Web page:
But maybe not for the reason you think. First, here’s the controversy:
As Adweek recently reported in their article, “Gap Has Apologized for This GapKids Ad, but Did It Need To?” many people are taking issue with the smaller black child being used as a prop by the taller white child.
Then there is this older GapKids ad, which shows a taller black child leaning on a smaller white child.
So, why the big difference in reaction?
As someone I met on Facebook said:
Do black people have a long history of subjugating white people and treating them as objects? No?
There’s the difference.
Offensiveness is subjective, so what do you do?
Here’s the thing: Facebook person has a great point. While I agree that her statement is true, I don’t think that was the intent of the photographer with the ad. I’m actually offended for a different reason, which I’ll get to in a bit.
I have worked in marketing and advertising for many years, and I have heard complaints about ad photos that I never would have picked up on in looking at them. In fact, I wish that I still had some of those photos so I could share my favorite.
Our team created an insurance brochure that showed a kid bouncing on one of these bouncey balls that kids sit on and bounce up and down with. The way the photo was cropped, you didn’t really see the ball, but you saw a smiling kid holding the rubber handle.
A customer complained and said it was too sexual.
Not necessarily. This is one of the hard parts of being a writer, designer or photographer. Before anything goes to print, our job is to figure out what kinds of reactions people will have to the advertising material. In some cases, it’s very easy to see how some people might be offended or take something the wrong way (or way not intended).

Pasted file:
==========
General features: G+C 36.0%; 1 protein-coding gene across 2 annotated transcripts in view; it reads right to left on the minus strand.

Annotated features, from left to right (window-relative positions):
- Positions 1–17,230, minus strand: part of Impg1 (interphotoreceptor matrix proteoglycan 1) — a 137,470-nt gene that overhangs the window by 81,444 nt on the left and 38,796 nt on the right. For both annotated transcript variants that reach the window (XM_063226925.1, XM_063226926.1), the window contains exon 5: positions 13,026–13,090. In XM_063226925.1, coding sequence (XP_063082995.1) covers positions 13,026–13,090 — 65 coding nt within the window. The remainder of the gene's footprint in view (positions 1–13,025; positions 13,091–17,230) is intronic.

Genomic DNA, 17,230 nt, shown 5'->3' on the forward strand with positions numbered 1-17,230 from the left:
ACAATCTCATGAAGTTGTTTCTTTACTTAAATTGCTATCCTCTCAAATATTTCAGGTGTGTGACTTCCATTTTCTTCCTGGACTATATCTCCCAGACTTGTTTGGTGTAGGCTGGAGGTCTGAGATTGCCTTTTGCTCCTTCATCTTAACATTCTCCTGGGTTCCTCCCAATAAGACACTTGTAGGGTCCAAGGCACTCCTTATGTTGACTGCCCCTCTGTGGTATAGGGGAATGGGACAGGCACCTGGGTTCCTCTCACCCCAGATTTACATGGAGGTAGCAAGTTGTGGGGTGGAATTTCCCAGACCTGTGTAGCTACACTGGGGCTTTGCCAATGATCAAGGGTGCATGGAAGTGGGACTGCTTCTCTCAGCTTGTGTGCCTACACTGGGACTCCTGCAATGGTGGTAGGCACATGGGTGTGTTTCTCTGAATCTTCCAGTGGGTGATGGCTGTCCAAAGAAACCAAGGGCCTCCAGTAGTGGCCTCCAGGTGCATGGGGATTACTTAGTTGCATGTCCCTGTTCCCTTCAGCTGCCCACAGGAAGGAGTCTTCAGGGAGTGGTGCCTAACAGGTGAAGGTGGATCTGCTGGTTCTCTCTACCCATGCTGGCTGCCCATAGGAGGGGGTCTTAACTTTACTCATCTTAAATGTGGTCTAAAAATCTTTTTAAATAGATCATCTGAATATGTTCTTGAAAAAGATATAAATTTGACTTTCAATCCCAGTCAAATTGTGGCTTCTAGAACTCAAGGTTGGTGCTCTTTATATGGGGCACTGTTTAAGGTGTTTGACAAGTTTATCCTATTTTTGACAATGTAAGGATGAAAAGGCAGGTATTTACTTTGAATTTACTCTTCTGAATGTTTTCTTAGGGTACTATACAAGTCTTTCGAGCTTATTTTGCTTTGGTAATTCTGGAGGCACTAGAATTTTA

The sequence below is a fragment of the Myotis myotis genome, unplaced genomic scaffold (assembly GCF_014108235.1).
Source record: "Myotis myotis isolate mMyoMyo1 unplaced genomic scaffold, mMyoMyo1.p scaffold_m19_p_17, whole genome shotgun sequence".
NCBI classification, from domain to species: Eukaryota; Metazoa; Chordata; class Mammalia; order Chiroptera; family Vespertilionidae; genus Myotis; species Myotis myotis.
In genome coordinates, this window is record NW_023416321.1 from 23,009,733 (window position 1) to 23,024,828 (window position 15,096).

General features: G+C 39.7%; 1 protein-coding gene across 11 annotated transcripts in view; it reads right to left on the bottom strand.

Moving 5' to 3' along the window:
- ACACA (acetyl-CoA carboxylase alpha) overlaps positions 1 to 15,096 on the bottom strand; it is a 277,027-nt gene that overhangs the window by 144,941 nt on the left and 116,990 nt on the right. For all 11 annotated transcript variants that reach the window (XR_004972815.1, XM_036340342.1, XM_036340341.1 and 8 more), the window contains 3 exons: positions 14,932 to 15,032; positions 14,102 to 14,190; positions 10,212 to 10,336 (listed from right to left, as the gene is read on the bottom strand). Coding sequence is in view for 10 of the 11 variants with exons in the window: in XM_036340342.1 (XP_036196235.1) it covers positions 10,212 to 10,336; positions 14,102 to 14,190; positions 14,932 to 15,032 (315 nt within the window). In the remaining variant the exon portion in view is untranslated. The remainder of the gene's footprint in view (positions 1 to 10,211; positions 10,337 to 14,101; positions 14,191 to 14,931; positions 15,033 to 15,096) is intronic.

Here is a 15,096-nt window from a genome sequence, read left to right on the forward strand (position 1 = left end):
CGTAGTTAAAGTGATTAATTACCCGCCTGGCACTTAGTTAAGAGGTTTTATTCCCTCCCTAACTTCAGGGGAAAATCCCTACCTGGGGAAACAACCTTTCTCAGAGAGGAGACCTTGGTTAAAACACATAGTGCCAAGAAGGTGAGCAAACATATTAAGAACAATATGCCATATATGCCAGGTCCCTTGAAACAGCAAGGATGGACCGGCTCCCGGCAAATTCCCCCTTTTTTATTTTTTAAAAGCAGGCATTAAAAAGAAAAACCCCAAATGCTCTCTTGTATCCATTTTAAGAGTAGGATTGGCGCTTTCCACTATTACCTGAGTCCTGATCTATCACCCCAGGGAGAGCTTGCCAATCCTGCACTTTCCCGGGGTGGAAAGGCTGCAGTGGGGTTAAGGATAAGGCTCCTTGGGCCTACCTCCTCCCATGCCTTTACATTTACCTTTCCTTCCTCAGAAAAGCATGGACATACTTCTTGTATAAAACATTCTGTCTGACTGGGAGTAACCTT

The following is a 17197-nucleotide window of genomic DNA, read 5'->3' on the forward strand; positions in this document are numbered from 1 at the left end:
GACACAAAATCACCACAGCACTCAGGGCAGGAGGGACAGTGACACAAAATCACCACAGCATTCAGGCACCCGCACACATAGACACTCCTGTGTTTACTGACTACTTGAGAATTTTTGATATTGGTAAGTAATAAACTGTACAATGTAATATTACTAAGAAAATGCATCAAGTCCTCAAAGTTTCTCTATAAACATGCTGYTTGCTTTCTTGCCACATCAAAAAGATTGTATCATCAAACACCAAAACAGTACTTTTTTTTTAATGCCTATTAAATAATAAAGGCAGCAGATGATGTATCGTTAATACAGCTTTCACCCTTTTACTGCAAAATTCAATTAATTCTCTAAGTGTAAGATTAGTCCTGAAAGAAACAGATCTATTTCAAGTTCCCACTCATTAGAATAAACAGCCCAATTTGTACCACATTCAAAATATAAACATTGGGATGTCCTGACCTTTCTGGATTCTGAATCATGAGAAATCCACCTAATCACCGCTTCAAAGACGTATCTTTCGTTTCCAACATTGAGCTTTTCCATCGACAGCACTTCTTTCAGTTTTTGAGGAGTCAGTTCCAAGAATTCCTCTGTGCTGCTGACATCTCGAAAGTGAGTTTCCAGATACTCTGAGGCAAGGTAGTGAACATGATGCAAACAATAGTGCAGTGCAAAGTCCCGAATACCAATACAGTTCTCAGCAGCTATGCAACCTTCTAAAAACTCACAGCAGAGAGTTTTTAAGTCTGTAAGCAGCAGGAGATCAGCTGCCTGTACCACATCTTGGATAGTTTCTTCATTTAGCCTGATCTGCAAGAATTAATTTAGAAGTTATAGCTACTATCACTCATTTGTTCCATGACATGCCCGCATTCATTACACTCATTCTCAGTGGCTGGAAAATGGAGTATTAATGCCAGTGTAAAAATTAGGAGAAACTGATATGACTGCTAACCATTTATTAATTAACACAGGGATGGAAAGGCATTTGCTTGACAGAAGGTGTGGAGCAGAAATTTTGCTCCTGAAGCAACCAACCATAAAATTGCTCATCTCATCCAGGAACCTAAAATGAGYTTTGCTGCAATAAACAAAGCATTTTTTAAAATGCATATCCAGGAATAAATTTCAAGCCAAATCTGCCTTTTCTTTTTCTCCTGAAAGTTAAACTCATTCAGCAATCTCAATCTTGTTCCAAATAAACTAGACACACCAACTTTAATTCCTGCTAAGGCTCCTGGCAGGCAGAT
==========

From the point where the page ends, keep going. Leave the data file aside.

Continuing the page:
We make sure passengers in cars have seatbelts on and riders of bikes or motorcycles have helmets on because we know if we don’t, entire organizations could have problems with our material and that’s not a good thing.
Given the state of race relations in our country, all creatives and execs involved in these decisions should have their radar up for ads just like the GapKids one. Do I think it’s offensive racially? No. But my no means “not to me.”
Do other people find it offensive? Yes. And I totally get their point of view–my Facebook acquaintance summed it up pretty well. (You can also see more comments in the Adweek article I linked to above.)
You should ask yourself and your team two questions before deciding on an ad–copy and image:
- Could people find this offensive?
- How many people could be offended by it?
Honestly, sometimes it’s worth the risk, especially depending on the product. In the GapKids case, it really wasn’t worth the risk. But there’s more to this case than just race.
The real problem with the GapKids ad
It’s a horrible photo!
Compare the two ads. The kids on the right, in the older ad, not only are more multicultural, but they seem to be having fun with each other. It looks like this could be a real group of friends, and the arm resting on the one girl’s head looks completely relaxed and natural, while the smaller girl is standing in a powerful looking position.
The kids on the left, in the newer ad, look like they were thrown together for this photo shoot. The only one really having fun is the one who is upside-down. There’s no connection in this image. The tall girl in the middle looks completely uncomfortable, which no doubt adds to the racial connotation. Both girls in the middle look bored. As a creative person, this is what offends me.
Why Gap chose this shot is a mystery.
They have this fantastic kids campaign focused on empowering and celebrating girls, highlighting girls with unique skills and style. Someone should have noticed that the above photo doesn’t hold the same energy.
It rocks, right?
GapKids could’ve saved themselves some trouble by taking a bit more time to compare the current ad with the rest of the campaign. If that had happened, we would not be having this discussion.